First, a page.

Some ideas.

     I'm just going to throw out all the ideas I can think of right now, so it will probably jump around a lot:
     The PIR sensor I found was at (one of the $6.90 ones). From the looks of it, it will be able to provide a 1 (digital) when it detects someone moving, and with the small size they could easily be mounted discreetly on the couch. They have 140 degree range, so using 2, we can cover every location near the couch.
     Fuhs suggested that we could use 3 to detect where someone is located near the couch. We could do something where it would detect someone approaching and get "happy", and if it detected them leaving without sitting on the couch it would get "sad".
     We could also try out using fiber optic cable to create a large amount of smaller point lights. These have the advantage of easily being able to create lights of varying intensity (for if we wanted to do the star idea), but might be impossible to use with the couch.
     At this point, we can't really figure anything out regarding specific lighting ideas, since we still don't know how the couch diffuses light, or how we can mount lights inside it.
     For driving any LEDs we might use, we can pretty easily run a near-infinite number of them using some LED drivers (and there is already arduino code for this, which could easily be expanded to however many LEDs we want). It's pretty easy to get a driver that can be dimmed, but it will dim each LED hooked up to it (so there would be groups of 8 or 16 that have to be dimmed the same). This might be fine if we just want to create a certain RBG color over the couch or a certain area (run all red LEDs together, and dim them together, etc), but might not be sufficient if we want every LED to be completely independant.


Hey guys, lets start organizing some ideas for this thing. One way to go about doing this is to categorize ideas. The way I look at it, the couch has to act like a living thing. That is, it has to perceive it's environment through sensors, and respond through..... responses :] .

"Receptivity & Responsiveness" is our theme here.

-Optical sensors (including PIR, and/or smaller IR sensors)
-Pressure/Force Sensors
-Vibration Sensors (accelerometers?)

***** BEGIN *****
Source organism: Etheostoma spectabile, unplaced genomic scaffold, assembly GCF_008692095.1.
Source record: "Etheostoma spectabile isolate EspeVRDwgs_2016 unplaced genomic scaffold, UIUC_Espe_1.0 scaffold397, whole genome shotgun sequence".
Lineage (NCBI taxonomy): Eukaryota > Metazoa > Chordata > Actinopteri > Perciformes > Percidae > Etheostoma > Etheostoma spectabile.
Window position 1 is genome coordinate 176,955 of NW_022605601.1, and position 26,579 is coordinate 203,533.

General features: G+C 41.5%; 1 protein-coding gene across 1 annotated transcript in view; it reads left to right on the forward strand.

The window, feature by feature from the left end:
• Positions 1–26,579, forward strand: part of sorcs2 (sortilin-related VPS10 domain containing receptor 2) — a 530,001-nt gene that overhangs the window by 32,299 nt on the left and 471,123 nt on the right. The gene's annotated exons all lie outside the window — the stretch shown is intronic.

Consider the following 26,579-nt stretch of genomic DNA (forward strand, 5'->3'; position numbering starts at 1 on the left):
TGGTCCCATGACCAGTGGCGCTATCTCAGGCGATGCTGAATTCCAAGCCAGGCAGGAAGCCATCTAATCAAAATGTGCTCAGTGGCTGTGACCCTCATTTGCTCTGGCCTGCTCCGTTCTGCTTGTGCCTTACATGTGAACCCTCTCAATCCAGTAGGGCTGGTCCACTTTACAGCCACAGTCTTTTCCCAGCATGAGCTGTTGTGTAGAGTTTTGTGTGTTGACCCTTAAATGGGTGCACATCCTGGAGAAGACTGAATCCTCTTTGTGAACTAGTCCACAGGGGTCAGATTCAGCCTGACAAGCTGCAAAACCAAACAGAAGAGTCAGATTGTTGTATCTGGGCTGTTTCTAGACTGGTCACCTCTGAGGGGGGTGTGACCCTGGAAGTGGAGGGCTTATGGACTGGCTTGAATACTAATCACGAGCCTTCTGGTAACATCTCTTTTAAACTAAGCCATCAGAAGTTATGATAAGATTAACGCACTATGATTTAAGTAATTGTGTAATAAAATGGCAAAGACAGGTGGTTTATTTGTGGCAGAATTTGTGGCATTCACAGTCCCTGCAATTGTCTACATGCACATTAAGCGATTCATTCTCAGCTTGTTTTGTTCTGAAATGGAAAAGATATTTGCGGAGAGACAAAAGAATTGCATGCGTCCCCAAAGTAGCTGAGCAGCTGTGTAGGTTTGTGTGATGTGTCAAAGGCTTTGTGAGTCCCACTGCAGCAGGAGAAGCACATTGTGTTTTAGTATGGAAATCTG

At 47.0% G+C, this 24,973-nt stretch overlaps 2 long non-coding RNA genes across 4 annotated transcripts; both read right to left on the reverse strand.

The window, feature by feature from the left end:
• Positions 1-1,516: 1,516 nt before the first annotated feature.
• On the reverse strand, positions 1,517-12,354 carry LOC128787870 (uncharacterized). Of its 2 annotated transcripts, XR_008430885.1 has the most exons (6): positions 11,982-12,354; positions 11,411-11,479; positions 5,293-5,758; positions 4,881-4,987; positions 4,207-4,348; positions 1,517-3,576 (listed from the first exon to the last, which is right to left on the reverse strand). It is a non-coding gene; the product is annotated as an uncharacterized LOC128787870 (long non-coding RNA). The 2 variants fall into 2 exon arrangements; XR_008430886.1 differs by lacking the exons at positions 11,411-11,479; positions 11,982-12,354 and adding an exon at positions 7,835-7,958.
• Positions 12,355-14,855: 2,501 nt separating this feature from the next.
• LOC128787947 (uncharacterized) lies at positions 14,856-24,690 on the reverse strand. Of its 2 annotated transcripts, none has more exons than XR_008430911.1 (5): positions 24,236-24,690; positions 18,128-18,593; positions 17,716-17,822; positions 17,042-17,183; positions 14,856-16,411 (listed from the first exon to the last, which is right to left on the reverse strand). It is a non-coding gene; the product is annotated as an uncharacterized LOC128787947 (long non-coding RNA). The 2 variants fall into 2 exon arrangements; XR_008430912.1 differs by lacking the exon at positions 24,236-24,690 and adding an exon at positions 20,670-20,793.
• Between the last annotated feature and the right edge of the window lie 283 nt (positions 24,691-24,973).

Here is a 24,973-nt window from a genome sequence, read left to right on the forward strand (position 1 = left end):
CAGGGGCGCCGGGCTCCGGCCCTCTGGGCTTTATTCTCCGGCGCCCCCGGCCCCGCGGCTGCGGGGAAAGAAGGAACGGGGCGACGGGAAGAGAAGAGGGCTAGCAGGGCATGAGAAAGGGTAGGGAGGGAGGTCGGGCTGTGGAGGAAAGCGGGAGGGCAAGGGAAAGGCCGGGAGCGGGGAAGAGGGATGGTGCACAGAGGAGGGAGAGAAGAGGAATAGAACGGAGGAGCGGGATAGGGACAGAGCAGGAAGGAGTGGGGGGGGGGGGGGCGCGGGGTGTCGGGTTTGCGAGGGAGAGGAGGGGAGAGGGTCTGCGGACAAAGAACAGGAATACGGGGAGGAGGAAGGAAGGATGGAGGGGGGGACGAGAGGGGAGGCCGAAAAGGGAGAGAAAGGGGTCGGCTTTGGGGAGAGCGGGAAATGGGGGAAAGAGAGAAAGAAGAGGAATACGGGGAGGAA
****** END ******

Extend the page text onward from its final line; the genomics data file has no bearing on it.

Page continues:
-Weather (through internet query)
-Time of day
-Bluetooth devices/traffic
-Wi-Fi traffic

-Changing colors and other LED lighting (I assume this will be the primary means of communication for the couch.)
-Displaying usage statistics (display this on a webserver?)
-Animations (on a projection display, or laser display?)
-Changing Moods (affects other responses)

Here are some links to equipment we should consider evaluating for use on this project:
-PIR Motion Detector from (Jason, I think you found one that might work better if we want a smaller range... could you post that?)
-BlinkM module from, see the BlinkM Website for more info. Also see this website for a neat video of the BlinkM in action.
-The Arduino and Arduino accessories.
-RGB LED light strip I have one of these that I can bring in, although I am not overly impressed with it's red component or color mixing performance.
-A nice big 7-Segment LED display. Mike, I stole that one from you.
-Ultrasonic Range Finders I forget who's idea this one was, but the LV-EZ1 page has example arduino code.
-Infrared Detector/Phototransistor Module These would be a cheap & easy way to detect nearby objects.

I also have a copy of this book that I will bring in. It has a bunch of projects utilizing the arduino and example code for interfacing it with your computer and other objects. It also has some pretty cool project ideas :].

I will also bring in a few different RGB LEDs that I'm not using, we can evaluate their performance in lab. (I have both 5mm LEDs and 3W high power LEDs. I'm also waiting on some samples from Kingbright that I will bring in later on)

That's all I can think of for now. If anyone knows when the couch will arrive, please post that. I will try to get a hold of an arduino ASAP so we can start evaluating that.